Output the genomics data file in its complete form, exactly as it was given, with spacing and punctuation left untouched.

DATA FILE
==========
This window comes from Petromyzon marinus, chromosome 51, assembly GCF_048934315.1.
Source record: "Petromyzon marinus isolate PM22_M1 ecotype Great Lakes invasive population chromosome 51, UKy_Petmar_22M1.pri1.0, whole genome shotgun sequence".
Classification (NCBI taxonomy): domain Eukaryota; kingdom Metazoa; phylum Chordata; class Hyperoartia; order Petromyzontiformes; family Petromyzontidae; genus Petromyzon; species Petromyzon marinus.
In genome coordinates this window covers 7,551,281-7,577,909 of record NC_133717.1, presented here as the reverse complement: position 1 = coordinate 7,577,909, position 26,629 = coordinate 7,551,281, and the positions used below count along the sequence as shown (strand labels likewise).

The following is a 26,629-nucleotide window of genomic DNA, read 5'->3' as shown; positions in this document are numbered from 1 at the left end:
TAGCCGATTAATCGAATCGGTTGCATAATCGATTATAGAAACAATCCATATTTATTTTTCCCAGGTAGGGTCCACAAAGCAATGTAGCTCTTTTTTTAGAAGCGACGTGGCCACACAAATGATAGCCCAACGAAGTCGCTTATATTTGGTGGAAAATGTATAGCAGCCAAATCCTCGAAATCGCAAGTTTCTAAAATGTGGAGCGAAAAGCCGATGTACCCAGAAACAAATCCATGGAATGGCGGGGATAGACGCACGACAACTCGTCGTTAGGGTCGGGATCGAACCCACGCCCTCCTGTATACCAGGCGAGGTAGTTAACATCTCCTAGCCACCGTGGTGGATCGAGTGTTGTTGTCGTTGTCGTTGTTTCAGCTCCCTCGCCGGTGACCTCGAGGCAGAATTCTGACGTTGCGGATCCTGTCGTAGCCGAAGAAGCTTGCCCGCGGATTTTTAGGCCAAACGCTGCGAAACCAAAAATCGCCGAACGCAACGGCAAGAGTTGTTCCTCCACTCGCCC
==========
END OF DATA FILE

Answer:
This window comes from Petromyzon marinus, chromosome 51, assembly GCF_048934315.1.
Source record: "Petromyzon marinus isolate PM22_M1 ecotype Great Lakes invasive population chromosome 51, UKy_Petmar_22M1.pri1.0, whole genome shotgun sequence".
Classification (NCBI taxonomy): domain Eukaryota; kingdom Metazoa; phylum Chordata; class Hyperoartia; order Petromyzontiformes; family Petromyzontidae; genus Petromyzon; species Petromyzon marinus.
In genome coordinates this window covers 7,551,281-7,577,909 of record NC_133717.1, presented here as the reverse complement: position 1 = coordinate 7,577,909, position 26,629 = coordinate 7,551,281, and the positions used below count along the sequence as shown (strand labels likewise).

The following is a 26,629-nucleotide window of genomic DNA, read 5'->3' as shown; positions in this document are numbered from 1 at the left end:
TAGCCGATTAATCGAATCGGTTGCATAATCGATTATAGAAACAATCCATATTTATTTTTCCCAGGTAGGGTCCACAAAGCAATGTAGCTCTTTTTTTAGAAGCGACGTGGCCACACAAATGATAGCCCAACGAAGTCGCTTATATTTGGTGGAAAATGTATAGCAGCCAAATCCTCGAAATCGCAAGTTTCTAAAATGTGGAGCGAAAAGCCGATGTACCCAGAAACAAATCCATGGAATGGCGGGGATAGACGCACGACAACTCGTCGTTAGGGTCGGGATCGAACCCACGCCCTCCTGTATACCAGGCGAGGTAGTTAACATCTCCTAGCCACCGTGGTGGATCGAGTGTTGTTGTCGTTGTCGTTGTTTCAGCTCCCTCGCCGGTGACCTCGAGGCAGAATTCTGACGTTGCGGATCCTGTCGTAGCCGAAGAAGCTTGCCCGCGGATTTTTAGGCCAAACGCTGCGAAACCAAAAATCGCCGAACGCAACGGCAAGAGTTGTTCCTCCACTCGCCC